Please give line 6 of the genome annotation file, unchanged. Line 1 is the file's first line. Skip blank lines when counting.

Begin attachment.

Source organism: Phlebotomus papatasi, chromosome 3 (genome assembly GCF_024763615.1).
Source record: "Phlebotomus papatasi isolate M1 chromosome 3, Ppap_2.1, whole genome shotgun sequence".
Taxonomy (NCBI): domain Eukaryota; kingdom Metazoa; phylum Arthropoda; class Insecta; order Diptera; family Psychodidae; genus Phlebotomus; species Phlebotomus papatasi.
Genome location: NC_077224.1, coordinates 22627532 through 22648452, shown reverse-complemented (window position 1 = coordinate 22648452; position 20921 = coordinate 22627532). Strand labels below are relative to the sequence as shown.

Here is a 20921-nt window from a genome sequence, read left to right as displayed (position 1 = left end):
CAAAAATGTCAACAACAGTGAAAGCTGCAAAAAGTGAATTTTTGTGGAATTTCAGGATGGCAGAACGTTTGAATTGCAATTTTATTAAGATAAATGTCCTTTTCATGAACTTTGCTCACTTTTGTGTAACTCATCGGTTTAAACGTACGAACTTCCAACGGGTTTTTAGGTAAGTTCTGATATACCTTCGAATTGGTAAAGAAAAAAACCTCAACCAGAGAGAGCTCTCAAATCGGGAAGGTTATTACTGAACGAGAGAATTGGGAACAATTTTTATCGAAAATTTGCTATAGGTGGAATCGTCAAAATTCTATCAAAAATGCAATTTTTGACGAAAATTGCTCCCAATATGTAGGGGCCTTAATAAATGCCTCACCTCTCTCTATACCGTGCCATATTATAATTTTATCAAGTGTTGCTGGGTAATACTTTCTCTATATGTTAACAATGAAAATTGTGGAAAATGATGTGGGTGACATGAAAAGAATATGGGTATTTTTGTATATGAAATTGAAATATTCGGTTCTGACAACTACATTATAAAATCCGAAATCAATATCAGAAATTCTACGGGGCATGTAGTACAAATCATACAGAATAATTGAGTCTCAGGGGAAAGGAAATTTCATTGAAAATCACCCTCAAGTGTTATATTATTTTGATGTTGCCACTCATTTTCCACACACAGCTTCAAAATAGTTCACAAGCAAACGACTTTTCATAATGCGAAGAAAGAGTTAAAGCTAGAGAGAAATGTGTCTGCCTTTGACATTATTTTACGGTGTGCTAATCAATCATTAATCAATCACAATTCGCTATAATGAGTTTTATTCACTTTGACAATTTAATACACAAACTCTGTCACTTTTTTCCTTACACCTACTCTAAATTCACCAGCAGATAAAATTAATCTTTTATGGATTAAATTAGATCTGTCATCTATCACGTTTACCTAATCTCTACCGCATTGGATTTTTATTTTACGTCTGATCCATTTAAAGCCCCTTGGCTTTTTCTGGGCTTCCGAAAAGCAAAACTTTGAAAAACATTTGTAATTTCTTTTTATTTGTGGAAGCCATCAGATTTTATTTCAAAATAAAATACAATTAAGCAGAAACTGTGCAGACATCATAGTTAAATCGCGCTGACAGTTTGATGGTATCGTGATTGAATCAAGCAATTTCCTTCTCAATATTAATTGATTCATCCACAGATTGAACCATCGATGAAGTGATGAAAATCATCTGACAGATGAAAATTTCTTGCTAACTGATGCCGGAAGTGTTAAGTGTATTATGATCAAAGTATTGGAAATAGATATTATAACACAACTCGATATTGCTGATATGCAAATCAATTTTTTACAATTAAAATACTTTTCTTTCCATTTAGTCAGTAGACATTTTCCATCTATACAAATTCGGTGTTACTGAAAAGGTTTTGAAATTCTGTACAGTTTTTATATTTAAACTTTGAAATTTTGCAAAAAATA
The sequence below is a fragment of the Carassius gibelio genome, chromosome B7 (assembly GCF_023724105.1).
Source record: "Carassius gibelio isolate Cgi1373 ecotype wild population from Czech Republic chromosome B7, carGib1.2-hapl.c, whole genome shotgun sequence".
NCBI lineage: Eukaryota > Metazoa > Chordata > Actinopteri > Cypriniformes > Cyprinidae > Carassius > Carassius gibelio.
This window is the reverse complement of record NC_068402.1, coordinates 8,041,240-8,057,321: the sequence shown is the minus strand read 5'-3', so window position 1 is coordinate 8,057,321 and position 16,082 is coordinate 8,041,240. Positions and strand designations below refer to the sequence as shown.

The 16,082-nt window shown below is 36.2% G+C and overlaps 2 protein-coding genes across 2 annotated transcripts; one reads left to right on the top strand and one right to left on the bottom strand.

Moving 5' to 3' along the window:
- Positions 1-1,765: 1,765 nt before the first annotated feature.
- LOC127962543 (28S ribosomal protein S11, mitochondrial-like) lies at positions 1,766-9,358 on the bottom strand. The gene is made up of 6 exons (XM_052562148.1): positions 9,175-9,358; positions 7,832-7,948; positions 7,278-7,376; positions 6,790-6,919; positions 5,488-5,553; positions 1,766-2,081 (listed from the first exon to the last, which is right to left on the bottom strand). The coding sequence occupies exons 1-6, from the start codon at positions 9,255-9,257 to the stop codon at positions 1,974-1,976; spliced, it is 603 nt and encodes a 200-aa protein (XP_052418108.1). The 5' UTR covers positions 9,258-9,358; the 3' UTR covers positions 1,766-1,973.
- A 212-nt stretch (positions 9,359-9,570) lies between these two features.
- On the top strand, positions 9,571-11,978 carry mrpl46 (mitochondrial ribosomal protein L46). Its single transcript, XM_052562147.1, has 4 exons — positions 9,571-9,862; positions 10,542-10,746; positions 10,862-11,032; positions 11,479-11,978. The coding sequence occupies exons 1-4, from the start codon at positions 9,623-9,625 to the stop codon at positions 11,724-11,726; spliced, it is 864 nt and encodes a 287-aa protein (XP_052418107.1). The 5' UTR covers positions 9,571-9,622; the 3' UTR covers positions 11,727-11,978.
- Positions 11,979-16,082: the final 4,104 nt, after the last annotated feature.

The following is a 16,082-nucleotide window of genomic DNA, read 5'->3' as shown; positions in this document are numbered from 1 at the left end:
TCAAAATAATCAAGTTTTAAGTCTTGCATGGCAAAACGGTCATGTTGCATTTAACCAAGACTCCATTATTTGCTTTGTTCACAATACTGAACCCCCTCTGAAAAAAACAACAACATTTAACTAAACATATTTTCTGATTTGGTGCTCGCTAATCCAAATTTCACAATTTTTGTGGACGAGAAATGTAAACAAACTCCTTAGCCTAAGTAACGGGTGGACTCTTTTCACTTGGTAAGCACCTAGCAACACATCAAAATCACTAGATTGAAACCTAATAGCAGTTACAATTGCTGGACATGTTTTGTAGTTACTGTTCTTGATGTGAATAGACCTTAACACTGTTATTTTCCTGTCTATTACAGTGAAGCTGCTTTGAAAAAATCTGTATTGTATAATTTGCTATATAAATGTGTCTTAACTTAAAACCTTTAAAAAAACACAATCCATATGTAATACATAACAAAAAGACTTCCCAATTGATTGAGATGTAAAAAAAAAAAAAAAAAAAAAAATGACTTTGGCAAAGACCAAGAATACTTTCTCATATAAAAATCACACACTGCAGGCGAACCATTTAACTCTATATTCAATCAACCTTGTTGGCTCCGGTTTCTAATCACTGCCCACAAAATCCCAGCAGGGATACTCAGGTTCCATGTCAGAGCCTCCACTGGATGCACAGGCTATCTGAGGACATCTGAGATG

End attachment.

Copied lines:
CAAAAATGTCAACAACAGTGAAAGCTGCAAAAAGTGAATTTTTGTGGAATTTCAGGATGGCAGAACGTTTGAATTGCAATTTTATTAAGATAAATGTCCTTTTCATGAACTTTGCTCACTTTTGTGTAACTCATCGGTTTAAACGTACGAACTTCCAACGGGTTTTTAGGTAAGTTCTGATATACCTTCGAATTGGTAAAGAAAAAAACCTCAACCAGAGAGAGCTCTCAAATCGGGAAGGTTATTACTGAACGAGAGAATTGGGAACAATTTTTATCGAAAATTTGCTATAGGTGGAATCGTCAAAATTCTATCAAAAATGCAATTTTTGACGAAAATTGCTCCCAATATGTAGGGGCCTTAATAAATGCCTCACCTCTCTCTATACCGTGCCATATTATAATTTTATCAAGTGTTGCTGGGTAATACTTTCTCTATATGTTAACAATGAAAATTGTGGAAAATGATGTGGGTGACATGAAAAGAATATGGGTATTTTTGTATATGAAATTGAAATATTCGGTTCTGACAACTACATTATAAAATCCGAAATCAATATCAGAAATTCTACGGGGCATGTAGTACAAATCATACAGAATAATTGAGTCTCAGGGGAAAGGAAATTTCATTGAAAATCACCCTCAAGTGTTATATTATTTTGATGTTGCCACTCATTTTCCACACACAGCTTCAAAATAGTTCACAAGCAAACGACTTTTCATAATGCGAAGAAAGAGTTAAAGCTAGAGAGAAATGTGTCTGCCTTTGACATTATTTTACGGTGTGCTAATCAATCATTAATCAATCACAATTCGCTATAATGAGTTTTATTCACTTTGACAATTTAATACACAAACTCTGTCACTTTTTTCCTTACACCTACTCTAAATTCACCAGCAGATAAAATTAATCTTTTATGGATTAAATTAGATCTGTCATCTATCACGTTTACCTAATCTCTACCGCATTGGATTTTTATTTTACGTCTGATCCATTTAAAGCCCCTTGGCTTTTTCTGGGCTTCCGAAAAGCAAAACTTTGAAAAACATTTGTAATTTCTTTTTATTTGTGGAAGCCATCAGATTTTATTTCAAAATAAAATACAATTAAGCAGAAACTGTGCAGACATCATAGTTAAATCGCGCTGACAGTTTGATGGTATCGTGATTGAATCAAGCAATTTCCTTCTCAATATTAATTGATTCATCCACAGATTGAACCATCGATGAAGTGATGAAAATCATCTGACAGATGAAAATTTCTTGCTAACTGATGCCGGAAGTGTTAAGTGTATTATGATCAAAGTATTGGAAATAGATATTATAACACAACTCGATATTGCTGATATGCAAATCAATTTTTTACAATTAAAATACTTTTCTTTCCATTTAGTCAGTAGACATTTTCCATCTATACAAATTCGGTGTTACTGAAAAGGTTTTGAAATTCTGTACAGTTTTTATATTTAAACTTTGAAATTTTGCAAAAAATA